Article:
In Puerto Rico, they are called satos — unwanted, often abused mongrel dogs that have been dumped on a beach in the southeast corner of the island, called Playa Lucia.
Hundreds have roamed the sand in unruly, starving packs for so long that the locals have given the area another name: Dead Dog Beach.
Christina Beckles has worked over the past 10 years to save the satos from their grim fate. The New York woman’s Sato Project has taken in as many feral dogs as it could, gotten them vaccinated, neutered and microchipped, then found new homes for the rehabilitated canines on the U.S. mainland.
Then Hurricane Maria came.
The storm created a massive humanitarian crisis on Puerto Rico, knocking out power to the entire island, leaking raw sewage into flooded streets, taking more than a dozen lives and threatening hundreds more.
Beckles returned to Puerto Rico late last week. The crate and kibble-filled house that served as the office of the Sato Project, was six feet under sewage-filled water and crushed by a tree. She and her husband face a mammoth rebuilding effort.
“Everything we own is gone,” she told The Washington Post in an email. “All of our Sato Project inventory is gone — microchips, food, leashes, harnesses, transport equipment and supplies. The water is now rising (and we do not know why?) and sewage is now flowing out through the toilets. Mold has started to grow.”
But she said the scene was worse at Playa Lucia, a place where hundreds of wild dogs had once roamed the sand.
When Beckles set foot on the beach for the first time after the hurricane she saw … nothing.
“All we wanted to do was go to the beach to look for our feral dogs,” she wrote on her Facebook page. “Sadly we did not find them and our hearts are heavy with the reality upon seeing the utter devastation at the beach — they did not survive…..”
For Beckles and the volunteers of the Sato Project, it’s a heartbreaking, almost existential question: Are there any more feral dogs from Dead Dog Beach to save?
Pondering that will have to wait. The next few weeks are dedicated to finding homes for dogs that were already in the Sato Project’s pipeline.
Before Maria hit, one of the volunteers, who lives in the mountains near Caguas, took in 53 dogs. The animals rode out the storm in crates balanced on concrete blocks as the water rose — a stressful experience, but a survivable one.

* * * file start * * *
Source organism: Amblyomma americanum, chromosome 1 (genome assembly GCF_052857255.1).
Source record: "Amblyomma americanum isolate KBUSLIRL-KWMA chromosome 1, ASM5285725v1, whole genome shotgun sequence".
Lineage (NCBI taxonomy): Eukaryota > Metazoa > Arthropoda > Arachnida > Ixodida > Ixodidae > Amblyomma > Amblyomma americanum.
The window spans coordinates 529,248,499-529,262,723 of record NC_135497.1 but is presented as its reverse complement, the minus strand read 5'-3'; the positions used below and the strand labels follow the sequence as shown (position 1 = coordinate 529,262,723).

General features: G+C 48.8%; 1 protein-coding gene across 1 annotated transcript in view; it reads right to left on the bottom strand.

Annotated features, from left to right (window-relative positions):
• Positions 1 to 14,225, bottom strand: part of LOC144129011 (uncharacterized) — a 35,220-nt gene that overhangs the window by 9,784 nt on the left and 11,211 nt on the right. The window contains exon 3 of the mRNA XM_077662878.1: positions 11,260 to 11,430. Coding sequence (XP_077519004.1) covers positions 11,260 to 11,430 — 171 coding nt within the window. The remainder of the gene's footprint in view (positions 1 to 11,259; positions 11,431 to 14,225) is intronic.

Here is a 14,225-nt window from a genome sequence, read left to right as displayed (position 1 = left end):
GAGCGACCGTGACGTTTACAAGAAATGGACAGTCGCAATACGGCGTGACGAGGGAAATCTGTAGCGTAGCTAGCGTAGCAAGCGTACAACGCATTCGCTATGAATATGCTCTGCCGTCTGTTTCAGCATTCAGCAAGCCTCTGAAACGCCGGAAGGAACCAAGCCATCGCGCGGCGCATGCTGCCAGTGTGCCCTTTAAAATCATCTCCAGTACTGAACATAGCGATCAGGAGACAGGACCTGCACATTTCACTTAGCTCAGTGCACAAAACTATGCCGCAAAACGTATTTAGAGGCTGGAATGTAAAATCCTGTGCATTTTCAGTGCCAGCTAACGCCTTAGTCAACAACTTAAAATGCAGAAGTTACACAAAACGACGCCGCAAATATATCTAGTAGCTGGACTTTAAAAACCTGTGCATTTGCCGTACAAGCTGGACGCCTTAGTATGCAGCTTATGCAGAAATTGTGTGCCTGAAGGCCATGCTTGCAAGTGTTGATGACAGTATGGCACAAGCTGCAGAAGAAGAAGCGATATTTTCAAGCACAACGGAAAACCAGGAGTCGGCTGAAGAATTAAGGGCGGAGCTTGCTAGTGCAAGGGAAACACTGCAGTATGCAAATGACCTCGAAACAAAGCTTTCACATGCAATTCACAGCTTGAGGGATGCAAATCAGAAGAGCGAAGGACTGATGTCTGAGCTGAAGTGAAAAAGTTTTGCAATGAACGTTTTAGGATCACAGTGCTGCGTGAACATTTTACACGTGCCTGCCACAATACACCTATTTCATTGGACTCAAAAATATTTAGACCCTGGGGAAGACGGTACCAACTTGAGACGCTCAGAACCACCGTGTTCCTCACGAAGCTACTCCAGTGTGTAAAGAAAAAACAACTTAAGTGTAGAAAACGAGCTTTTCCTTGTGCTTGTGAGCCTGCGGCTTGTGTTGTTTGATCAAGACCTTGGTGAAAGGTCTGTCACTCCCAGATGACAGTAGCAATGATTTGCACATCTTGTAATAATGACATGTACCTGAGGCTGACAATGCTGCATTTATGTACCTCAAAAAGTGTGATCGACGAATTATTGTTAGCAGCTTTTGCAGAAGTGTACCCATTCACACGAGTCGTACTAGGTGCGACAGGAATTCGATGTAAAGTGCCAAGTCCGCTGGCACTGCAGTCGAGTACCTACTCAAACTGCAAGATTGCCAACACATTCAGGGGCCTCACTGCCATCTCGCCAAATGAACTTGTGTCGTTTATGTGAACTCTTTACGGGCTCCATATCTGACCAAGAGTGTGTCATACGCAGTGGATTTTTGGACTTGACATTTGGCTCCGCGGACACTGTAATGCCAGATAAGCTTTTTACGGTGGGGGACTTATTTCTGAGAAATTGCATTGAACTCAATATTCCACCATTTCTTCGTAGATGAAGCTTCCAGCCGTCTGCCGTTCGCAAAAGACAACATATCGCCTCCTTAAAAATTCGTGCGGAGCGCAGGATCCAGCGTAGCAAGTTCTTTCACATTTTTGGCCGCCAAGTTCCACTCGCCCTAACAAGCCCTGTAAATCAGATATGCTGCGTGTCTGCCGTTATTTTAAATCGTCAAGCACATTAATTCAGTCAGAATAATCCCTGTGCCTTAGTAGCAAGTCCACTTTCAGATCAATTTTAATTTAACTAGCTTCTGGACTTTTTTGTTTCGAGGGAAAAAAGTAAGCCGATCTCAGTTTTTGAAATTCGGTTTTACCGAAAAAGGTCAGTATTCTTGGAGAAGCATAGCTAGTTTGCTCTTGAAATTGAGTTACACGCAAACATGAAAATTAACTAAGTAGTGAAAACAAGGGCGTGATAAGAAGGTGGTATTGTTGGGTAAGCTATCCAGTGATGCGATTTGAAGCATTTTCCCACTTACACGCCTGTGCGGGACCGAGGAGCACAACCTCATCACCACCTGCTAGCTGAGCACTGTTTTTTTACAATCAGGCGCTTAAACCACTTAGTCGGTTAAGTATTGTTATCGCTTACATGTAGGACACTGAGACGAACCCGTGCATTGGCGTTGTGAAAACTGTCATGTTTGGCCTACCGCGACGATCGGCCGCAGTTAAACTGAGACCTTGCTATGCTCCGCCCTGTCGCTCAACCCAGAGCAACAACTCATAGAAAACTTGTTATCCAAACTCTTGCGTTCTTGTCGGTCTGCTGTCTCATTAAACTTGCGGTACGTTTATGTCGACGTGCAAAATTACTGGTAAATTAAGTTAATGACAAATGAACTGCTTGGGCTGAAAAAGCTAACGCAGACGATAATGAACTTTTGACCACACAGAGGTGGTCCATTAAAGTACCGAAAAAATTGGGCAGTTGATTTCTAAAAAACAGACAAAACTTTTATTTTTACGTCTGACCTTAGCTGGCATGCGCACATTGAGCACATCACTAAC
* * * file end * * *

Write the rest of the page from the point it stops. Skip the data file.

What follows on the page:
They spent Friday trying to conduct “the most epic of freedom flights for the dogs,” sending 60 to the mainland.
The plane was provided by Wings of Rescue, which flies animals from overcrowded shelters to empty ones, where they have a better chance of being adopted. They also received help from the Humane Society of the United States, which is sending other sheltered dogs to the U.S. mainland on the plane.
It will be the Sato Project’s most ambitious flight in six years.
Beckles first heard of satos in 2007, she told the New York Times. Her husband, a stuntman, was on a shoot in Puerto Rico when his driver hit a pregnant dog — on purpose. At the time, there were an estimated 150,000 dogs in the U.S. territory — and just a handful of animal shelters. Nearly every dog brought to one was euthanized.
Volunteer agencies had either focused their efforts on spay and neuter programs or didn’t have the resources to rescue large numbers of dogs.
“I went out to the beach with food for the dogs, and the people there looked at me like I was feeding rats,” Beckles told the Times in 2012. “It touched a nerve in me so bad that I called every rescue organization there was and asked if I could help them do public relations, donate, anything.”
She volunteered for two of them, before starting her nonprofit organization in 2011. The Sato Project names every dog on the beach and refills water and kibble stations.
They provide emergency veterinary care, and spay and neuter dogs. Healthy dogs that can be adopted out are flown to the U.S. mainland. The average cost is about $1,000 per dog.
On the Sato Project’s website, the group acknowledges that “the government has its hands full with human to human violence, and animal abuse is just not a priority.” Yabucoa, the home of Dead Dog Beach, is one of the poorest of Puerto Rico’s 78 municipalities, which entered bankruptcy in May before being battered by Maria this month.
Stray dogs were an afterthought for the hardest hit islands in the Caribbean. But what becomes of them now is not just a concern for people with big hearts or a soft spot for puppies.
After Hurricane Irma devastated Barbuda, its 1,800 residents were transported to the larger sister island of Antigua. But their animals were left behind. They’ve been getting hungry and, as Time magazine reported, growing feral.
Karen Corbin, president of the Antigua and Barbuda Humane Society, told Time that the hungry dogs eventually turned on the horses, cows, goats, sheep, pigs and poultry now roaming free across the island. The magazine detailed an organized attempt to feed the large packs of roving dogs before the island residents return — an attempt to save the dogs’ lives and the farmers’ livelihoods.
Three hundred miles away, in Puerto Rico, Beckles and volunteers with the Sato Project were pulling off their own rescue attempt.
Most of the dogs that will be taking the flight to the mainland had been rescued before the storm. But one — she’s been named “Tracy Mama Warren” because she’s pregnant — somehow survived the storm and was found on the beach Tuesday.
Beckles said she knows more dogs are out there. And it will be even harder to help them in coming months.
“We are all still in a state of shock, and for the first time in my life I do not know what our next step will be,” she wrote in an email to The Post.
“I am frightened for the Puerto Rican people and the animals that are out there possibly in pain and suffering with no access to food or water. They desperately need help and no one can get to them.”